Sometimes, if you do not begin at the end, you end at the beginning (Ginat, 2005).
Backward thinking in problem solving can be observed frequently in my life and design career, either happening to me or some one else. I have learnt many lessons about it and want to write about it here.
Following are the definitions of forward and backward thinking (terms thinking and working can be used interchangably).
Working forwards is the way of approaching a problem by starting from initial state and advancing forwards, towards the goal state (Polya, 1957 in Ginat, 2005).
Working backwards is the way of advancing backwards from the goal state (Polya, 1957 in Ginat, 2005).
It is easy to see why people often choose the forward option: from Initial state to Goal state. However, the reverse might be more logical and often optimal. People tend to think they understand what they have at the presence and constrain themselves to that understanding when planning for the future. Without defining the desired goal, it’s easy to limit yourself and miss out ambitious targets.
When designing a new product, people start from it being a sucess and work backward what they need to achieve to reach that goal. However, other people prefer to look at the past performance and current state of product and work forward what success they might reach. We will compare these two ways in the subsequent articles of this series. You have used backward thinking before
Though fancy as it sounds, backward thinking is what you actually have used since you were a kid. Remember the last time you lied to someone? For example, when you didn’t come on time. You started with not coming on time, went backwards to seek excuse and settled with reason that there was a traffic jam. Your friend might have asked why she shared the same route and didn’t see any traffic jam. You started with the fact that she didn’t see the jam and thought backward to seek another explanation.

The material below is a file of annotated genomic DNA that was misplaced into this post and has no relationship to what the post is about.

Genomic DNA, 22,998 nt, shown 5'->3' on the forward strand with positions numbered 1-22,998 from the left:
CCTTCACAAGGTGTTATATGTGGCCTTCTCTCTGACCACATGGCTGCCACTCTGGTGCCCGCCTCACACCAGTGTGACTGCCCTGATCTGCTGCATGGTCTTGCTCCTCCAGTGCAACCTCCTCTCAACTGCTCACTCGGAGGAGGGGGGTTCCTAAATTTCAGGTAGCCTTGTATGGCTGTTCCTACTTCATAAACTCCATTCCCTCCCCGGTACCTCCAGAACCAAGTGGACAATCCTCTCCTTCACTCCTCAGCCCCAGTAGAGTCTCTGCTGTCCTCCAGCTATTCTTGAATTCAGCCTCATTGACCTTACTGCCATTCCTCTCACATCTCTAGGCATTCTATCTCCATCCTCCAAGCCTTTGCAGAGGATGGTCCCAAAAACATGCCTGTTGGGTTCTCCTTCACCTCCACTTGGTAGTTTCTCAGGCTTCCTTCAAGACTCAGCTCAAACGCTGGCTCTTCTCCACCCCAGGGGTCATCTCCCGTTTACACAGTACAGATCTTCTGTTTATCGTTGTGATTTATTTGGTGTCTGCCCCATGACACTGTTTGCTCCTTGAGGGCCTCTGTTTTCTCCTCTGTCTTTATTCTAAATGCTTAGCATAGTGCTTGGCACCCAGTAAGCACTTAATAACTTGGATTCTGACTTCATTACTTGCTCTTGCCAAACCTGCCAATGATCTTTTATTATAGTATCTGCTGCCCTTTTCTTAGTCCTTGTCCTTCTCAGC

Math is one of the first domains where we learn how to work backward. Let’s consider two following math problems:
Problem 1: A car park has a maximum capacity of 75 cars. What is 2/3 of its capacity?
Problem 2: A car park currently has 50 cars parking. We know that this is only 2/3 of its maximm capacity. What is its maximum capacity then?
In the first problem, 75 cars is the known initial state, the relation to goal state is operation with 2/3. The solution is times 75 and 2/3, which is working forward.
In the 2nd probem, 50 cars is the known goal state, the relation to maxium capacity (unknown initial state) is 2/3. The solution is to know 1/3 of maximum capacity first and then derive the whole, which is working backward.
Why I care about Backward Thinking?
As more and more people, including me, say we are problem solvers, I reflected and recognized gaps in my knowledge and skills required to solve problems, especially in UX design. I decided to learn problem solving from foundation. I started with which concepts and framework people use to solve problems in case studies. The next step is to undersand those concepts and frameworks. Problems requiring backward thinking like problem 2 mentioned earlier represent many case studies I have read.
After knowing the concepts of backward and forward thinking, I reflected on what happened in my past projects and notice that I used both methods under different circumstances.
In the next article, I’m going to talk about starting project with objectives, instead of problems. Meanwhile, you can start looking at how you solve daily problems from perspective of working forward and backward. Prepare to be surprised!
Ginat, David. “The suitable way is backwards, but they work forward.” Journal of Computers in Mathematics and Science Teaching, vol. 24, no. 1, 2005.